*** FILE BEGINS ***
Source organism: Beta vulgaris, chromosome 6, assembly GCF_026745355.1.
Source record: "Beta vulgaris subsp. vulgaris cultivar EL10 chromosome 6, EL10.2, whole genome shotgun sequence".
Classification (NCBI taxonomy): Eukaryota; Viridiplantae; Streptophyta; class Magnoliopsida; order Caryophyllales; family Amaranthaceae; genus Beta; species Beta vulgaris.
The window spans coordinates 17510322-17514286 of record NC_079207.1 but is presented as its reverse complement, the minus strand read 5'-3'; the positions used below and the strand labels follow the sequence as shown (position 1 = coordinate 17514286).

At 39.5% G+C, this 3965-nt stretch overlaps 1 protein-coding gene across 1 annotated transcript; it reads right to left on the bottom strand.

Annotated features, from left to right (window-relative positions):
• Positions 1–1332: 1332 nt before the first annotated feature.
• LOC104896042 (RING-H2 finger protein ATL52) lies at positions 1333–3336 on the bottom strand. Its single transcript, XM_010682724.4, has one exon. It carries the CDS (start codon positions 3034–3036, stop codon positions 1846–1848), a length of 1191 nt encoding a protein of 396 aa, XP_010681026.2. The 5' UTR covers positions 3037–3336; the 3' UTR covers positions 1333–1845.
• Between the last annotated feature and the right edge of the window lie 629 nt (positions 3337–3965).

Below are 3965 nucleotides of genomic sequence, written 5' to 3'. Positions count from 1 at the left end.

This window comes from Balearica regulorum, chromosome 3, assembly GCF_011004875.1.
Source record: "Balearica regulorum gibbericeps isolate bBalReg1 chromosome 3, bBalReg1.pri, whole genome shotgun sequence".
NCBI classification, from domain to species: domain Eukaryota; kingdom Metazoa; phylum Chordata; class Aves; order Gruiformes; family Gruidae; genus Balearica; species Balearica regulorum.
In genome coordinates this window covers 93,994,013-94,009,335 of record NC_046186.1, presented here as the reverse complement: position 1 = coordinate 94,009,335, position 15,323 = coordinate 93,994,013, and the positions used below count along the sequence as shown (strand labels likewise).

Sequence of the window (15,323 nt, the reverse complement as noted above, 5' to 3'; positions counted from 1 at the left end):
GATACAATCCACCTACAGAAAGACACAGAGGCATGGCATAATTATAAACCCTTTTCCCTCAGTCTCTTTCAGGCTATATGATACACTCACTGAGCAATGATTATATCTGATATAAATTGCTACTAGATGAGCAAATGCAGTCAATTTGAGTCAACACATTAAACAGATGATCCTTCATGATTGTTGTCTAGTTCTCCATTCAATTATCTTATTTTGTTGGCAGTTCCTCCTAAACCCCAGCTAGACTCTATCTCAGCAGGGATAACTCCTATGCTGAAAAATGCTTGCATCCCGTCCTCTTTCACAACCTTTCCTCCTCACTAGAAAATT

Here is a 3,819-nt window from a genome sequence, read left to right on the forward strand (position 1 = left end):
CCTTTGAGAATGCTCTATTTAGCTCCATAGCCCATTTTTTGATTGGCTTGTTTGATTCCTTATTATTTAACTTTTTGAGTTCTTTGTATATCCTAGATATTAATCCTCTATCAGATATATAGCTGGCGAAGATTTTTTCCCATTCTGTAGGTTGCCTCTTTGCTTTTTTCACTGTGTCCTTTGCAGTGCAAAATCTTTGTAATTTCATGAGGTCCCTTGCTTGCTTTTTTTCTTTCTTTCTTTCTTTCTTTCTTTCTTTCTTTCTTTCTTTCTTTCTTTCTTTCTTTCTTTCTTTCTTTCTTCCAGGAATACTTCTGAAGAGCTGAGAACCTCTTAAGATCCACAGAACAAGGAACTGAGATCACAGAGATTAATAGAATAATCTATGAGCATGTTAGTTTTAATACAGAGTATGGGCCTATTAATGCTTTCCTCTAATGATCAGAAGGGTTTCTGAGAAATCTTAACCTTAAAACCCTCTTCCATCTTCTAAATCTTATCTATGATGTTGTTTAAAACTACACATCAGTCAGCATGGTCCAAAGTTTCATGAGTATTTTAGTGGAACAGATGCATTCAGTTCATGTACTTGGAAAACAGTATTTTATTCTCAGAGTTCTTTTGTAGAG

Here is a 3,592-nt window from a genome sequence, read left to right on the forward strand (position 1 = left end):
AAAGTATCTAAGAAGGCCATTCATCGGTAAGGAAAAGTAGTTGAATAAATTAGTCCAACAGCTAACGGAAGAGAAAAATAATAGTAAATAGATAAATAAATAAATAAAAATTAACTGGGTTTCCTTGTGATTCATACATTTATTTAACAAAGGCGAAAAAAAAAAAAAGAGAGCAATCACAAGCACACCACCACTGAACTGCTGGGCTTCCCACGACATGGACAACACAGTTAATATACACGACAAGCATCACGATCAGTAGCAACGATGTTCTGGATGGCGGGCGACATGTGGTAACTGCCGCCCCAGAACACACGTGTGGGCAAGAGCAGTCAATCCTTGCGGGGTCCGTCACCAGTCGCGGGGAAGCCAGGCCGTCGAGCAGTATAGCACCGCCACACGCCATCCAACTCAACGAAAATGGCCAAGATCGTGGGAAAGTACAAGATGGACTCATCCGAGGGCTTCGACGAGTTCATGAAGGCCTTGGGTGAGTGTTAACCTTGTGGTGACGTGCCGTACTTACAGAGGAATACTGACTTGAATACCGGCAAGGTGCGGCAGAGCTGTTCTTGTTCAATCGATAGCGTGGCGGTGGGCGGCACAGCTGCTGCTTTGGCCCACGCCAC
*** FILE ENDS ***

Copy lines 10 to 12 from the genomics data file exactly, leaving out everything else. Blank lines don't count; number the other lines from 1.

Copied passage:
Below are 3965 nucleotides of genomic sequence, written 5' to 3'. Positions count from 1 at the left end.

This window comes from Balearica regulorum, chromosome 3, assembly GCF_011004875.1.
Source record: "Balearica regulorum gibbericeps isolate bBalReg1 chromosome 3, bBalReg1.pri, whole genome shotgun sequence".